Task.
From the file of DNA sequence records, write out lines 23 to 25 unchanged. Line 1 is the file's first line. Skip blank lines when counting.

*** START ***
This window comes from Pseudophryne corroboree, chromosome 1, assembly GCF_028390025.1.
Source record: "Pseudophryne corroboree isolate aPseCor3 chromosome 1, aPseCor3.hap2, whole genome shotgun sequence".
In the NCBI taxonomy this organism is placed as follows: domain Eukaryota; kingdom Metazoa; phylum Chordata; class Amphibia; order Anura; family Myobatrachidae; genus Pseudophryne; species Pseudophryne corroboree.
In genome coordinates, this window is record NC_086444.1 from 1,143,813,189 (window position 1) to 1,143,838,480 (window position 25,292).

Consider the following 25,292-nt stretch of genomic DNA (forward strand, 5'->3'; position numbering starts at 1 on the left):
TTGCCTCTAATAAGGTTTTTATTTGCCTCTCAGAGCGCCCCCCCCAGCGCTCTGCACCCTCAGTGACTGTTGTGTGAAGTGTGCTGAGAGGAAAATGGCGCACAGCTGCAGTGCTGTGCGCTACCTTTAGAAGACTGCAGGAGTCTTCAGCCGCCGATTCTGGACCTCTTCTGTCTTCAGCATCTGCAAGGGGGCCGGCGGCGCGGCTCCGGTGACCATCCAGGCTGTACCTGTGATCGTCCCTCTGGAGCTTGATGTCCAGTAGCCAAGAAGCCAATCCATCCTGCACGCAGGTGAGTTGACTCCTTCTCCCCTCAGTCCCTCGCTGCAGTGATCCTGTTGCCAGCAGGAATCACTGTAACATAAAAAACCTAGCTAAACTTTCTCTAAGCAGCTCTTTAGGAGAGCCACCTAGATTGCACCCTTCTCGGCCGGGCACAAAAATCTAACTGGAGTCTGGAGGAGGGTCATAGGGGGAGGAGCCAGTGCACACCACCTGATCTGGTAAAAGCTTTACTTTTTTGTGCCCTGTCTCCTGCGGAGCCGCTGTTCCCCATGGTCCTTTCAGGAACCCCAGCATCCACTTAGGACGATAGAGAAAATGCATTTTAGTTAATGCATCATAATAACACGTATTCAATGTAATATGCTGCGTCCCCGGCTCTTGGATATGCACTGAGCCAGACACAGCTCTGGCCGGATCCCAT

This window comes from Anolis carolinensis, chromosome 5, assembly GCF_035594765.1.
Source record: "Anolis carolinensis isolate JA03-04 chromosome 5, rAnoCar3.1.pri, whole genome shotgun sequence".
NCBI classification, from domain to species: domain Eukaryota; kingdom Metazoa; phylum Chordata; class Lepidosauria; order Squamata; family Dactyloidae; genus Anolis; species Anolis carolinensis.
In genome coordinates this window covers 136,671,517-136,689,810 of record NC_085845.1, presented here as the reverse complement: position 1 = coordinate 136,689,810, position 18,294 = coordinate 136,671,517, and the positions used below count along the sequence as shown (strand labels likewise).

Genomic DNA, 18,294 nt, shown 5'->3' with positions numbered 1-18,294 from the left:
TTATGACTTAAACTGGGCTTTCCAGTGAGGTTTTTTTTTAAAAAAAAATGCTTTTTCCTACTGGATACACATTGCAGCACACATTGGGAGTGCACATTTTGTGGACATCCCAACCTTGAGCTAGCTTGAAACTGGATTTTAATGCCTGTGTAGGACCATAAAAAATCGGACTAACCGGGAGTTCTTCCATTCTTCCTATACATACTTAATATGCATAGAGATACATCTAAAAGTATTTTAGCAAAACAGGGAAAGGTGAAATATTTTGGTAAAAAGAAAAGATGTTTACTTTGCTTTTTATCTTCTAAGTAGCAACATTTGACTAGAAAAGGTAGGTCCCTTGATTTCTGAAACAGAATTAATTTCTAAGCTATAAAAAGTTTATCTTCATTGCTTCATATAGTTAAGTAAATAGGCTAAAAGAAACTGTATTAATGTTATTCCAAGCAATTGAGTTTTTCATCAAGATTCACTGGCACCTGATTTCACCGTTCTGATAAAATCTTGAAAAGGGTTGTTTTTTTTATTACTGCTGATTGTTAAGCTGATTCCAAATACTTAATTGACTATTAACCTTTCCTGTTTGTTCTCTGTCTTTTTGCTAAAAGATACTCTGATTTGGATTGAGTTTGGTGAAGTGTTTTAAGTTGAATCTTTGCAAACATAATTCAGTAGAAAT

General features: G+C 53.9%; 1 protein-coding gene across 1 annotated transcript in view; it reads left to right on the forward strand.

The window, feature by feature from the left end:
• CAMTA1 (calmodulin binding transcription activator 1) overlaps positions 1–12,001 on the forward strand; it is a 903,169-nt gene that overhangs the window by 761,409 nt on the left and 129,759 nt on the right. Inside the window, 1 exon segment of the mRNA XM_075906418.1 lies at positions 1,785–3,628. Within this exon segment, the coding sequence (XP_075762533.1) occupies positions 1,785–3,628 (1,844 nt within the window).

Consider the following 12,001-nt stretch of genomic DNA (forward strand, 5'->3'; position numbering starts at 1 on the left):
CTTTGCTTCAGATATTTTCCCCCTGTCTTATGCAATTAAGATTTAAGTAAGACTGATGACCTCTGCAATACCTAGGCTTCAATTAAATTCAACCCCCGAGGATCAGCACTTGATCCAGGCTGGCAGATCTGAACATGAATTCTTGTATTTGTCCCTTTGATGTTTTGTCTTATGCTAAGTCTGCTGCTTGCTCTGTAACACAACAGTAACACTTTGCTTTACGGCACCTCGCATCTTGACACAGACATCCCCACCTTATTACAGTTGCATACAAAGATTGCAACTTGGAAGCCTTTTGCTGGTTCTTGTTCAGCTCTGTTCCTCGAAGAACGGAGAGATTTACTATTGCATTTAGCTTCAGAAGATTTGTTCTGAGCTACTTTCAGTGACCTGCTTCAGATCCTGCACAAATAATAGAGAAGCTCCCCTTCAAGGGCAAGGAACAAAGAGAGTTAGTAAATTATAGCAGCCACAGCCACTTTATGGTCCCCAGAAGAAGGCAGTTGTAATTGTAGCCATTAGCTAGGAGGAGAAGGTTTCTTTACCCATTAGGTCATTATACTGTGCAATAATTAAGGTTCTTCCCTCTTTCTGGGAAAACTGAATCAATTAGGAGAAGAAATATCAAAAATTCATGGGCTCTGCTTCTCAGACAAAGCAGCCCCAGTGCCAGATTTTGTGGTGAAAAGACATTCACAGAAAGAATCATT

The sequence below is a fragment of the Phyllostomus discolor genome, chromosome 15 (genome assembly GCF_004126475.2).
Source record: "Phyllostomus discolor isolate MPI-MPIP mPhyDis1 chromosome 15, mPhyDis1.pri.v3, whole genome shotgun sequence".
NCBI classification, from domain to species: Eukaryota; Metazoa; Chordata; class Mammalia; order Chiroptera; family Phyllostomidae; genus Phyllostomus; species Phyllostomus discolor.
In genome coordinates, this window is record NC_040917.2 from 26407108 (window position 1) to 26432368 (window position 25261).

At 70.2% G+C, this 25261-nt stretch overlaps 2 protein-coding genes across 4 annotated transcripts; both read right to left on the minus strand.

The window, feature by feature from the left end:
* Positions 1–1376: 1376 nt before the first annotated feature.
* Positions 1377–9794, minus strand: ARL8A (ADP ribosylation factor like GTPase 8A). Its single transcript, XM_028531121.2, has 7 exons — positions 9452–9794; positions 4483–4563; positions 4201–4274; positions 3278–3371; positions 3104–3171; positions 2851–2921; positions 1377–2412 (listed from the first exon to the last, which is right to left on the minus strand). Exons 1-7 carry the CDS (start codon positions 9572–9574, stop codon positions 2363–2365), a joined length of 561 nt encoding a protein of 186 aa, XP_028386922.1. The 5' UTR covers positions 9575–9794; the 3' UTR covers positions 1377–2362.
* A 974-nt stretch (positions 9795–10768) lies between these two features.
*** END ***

The window, feature by feature from the left end:
* Positions 1–1376: 1376 nt before the first annotated feature.
* Positions 1377–9794, minus strand: ARL8A (ADP ribosylation factor like GTPase 8A). Its single transcript, XM_028531121.2, has 7 exons — positions 9452–9794; positions 4483–4563; positions 4201–4274; positions 3278–3371; positions 3104–3171; positions 2851–2921; positions 1377–2412 (listed from the first exon to the last, which is right to left on the minus strand). Exons 1-7 carry the CDS (start codon positions 9572–9574, stop codon positions 2363–2365), a joined length of 561 nt encoding a protein of 186 aa, XP_028386922.1. The 5' UTR covers positions 9575–9794; the 3' UTR covers positions 1377–2362.